OCTOBER 31, 2018
As the third quarter of 2018 came to an end, it remained unclear if a shift was taking place in the broader Muskoka and area marketplace. Generally, we see declines in the number of waterfront, recreational properties sold, concurrently with a strengthening of average sale prices, except for some isolated markets. At the same time inventory levels have increased in some regions, a shift from the previous three years which witnessed sharp declines.
In the broader market, year-to-date 1,126 recreational properties were reported sold in Bracebridge, Gravenhurst, Huntsville, Lake of Bays and the Muskoka Lakes. Last year 1,140 properties were reported sold over the same period, a mere decline of just over 1 percent.
Notwithstanding the foregoing not all markets and regions are performing similarly, as is demonstrated by an analysis of the market activity on Muskoka’s big lakes.
Lake Muskoka and Lake Joseph saw fewer listings come to market during 2018 than the same period in 2017. Last year 819 properties came to market during the first 9 months of the year on Muskoka’s big lakes. This year that number declined to 733, approximately 10 percent fewer listings than to September 2017. Not only did listings decline, but sales on the big lakes also drifted downward in 2018. There were 28 waterfront sales reported on Lake Joseph during the first 9 months of 2018. Last year there were 31. This year 27 waterfront properties were reported sold on Lake Rosseau, a slight drop from 31 sales that took place last year. In the case of Lake Muskoka, the decline was more significant. Reported sales decreased by more than 21 percent, from 156 to 123 properties.
Significantly the largest declines in reported sales on the big lakes were properties having a sale price of $3 Million or more. In 2017 there were 41 waterfront properties reported sold having a sale price of $3 Million or more. This year (as of the end of September) only 19 were reported sold in this category, a decline of more than 50 percent. Explanations for these declines vary: lack of good inventory, increasing cost of money, and longer-term concerns related to Canada’s financial stability. The recent turmoil in the world’s equity markets is likely to further aggravate this market price point.
It is not surprising that the average sale price for properties representing sales over $500,000 on Muskoka’s big lakes has declined year-over-year. Last year the average sale price for all properties sold in this category came in at $2,189,793. This year that number has dropped to $2,101,323. Clearly more properties with lower price points were selling than higher priced recreational properties. This represents a decline of approximately 5 percent. Days on market for properties in this category increased marginally.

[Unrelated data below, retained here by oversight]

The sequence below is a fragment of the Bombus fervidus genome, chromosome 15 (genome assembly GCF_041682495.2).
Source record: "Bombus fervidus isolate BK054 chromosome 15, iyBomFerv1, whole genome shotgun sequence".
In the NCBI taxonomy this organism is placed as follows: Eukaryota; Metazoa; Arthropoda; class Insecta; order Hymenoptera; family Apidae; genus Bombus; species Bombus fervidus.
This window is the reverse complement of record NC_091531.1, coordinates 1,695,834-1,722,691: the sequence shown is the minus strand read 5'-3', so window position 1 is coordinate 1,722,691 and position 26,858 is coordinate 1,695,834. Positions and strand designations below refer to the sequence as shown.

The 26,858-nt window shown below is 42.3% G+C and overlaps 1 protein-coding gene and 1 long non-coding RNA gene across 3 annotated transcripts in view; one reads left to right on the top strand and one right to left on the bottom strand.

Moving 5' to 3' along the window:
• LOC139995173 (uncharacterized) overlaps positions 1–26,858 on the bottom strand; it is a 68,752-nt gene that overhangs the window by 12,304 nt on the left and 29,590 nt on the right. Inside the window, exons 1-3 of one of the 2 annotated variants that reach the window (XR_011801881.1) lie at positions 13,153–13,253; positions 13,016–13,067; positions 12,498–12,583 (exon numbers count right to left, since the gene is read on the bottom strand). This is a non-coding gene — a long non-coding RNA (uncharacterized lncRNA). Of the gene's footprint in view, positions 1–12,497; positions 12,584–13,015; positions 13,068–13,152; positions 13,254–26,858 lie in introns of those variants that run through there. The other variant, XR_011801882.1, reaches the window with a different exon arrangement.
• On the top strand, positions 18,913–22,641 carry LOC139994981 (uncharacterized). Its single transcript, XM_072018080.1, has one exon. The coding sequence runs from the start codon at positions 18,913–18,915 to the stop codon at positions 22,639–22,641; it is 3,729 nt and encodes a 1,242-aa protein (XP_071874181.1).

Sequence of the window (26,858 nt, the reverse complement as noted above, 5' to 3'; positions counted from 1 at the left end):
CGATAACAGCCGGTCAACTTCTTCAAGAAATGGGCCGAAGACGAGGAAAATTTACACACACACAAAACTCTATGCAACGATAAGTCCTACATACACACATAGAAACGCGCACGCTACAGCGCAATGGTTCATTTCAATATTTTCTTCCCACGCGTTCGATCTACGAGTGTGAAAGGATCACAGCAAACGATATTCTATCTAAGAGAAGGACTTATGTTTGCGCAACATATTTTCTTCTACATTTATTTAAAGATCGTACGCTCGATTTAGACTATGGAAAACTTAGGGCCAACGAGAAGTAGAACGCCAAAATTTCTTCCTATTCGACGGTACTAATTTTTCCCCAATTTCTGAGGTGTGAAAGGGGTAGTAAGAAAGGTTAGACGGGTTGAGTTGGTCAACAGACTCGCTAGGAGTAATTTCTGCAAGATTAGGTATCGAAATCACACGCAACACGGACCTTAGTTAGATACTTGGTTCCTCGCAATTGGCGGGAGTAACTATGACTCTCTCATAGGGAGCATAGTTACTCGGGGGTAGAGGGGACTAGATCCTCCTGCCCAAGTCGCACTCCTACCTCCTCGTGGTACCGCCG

In the broader markets listing inventories are increasing, particularly in the lower price points, although no distinct pattern is evident that allows for market-wide conclusions or patterns. For example, in the Muskoka Lakes region, new listings increased in all price categories, particularly properties with a list price of less than $1 Million. Conversely, in the Huntsville-Lake of Bays region, new listings declined by more than 20 percent, with a 30 percent corresponding decline in sales. It would appear that a market inflection is occurring, but there is insufficient data to accurately explain or define what is happening.
Chestnut Park and its sales representatives continue to dominate the Port Carling office marketplace. Chestnut Park’s dollar volume sales exceeded the closest competitive office by more than 37 percent. Year-to-date Chestnut Park’s sales representatives have completed more than $251 Million in recreational property sales, only slightly off the record high sales of 2017, and were responsible for the sale of 3 properties having a sale price that exceeded $10 Million.
Urban markets have undergone pronounced changes in 2018. This is due primarily to the disappearance of cheap and easy money. There have been five interest rate hikes and now lending institutions are stress testing conventional borrowers. It would appear that this is the new normal and that for the foreseeable future we can anticipate rising interest rates and the continued disappearance of easy money. The natural consequence of these factors is stable and even lower sale prices. In Toronto and area, we have seen a moderation in sales and average sale prices as the cost of money has made exuberant buying prohibitive. There is little doubt that this will influence the recreational market, particularly if inventory levels continue to increase across the entire recreational marketplace. Due to the seasonal nature of the Muskoka and area recreational marketplace, the impact of these broader economic changes will not become apparent until the Spring of next year.
Chris Kapches, LLB, President and CEO, Broker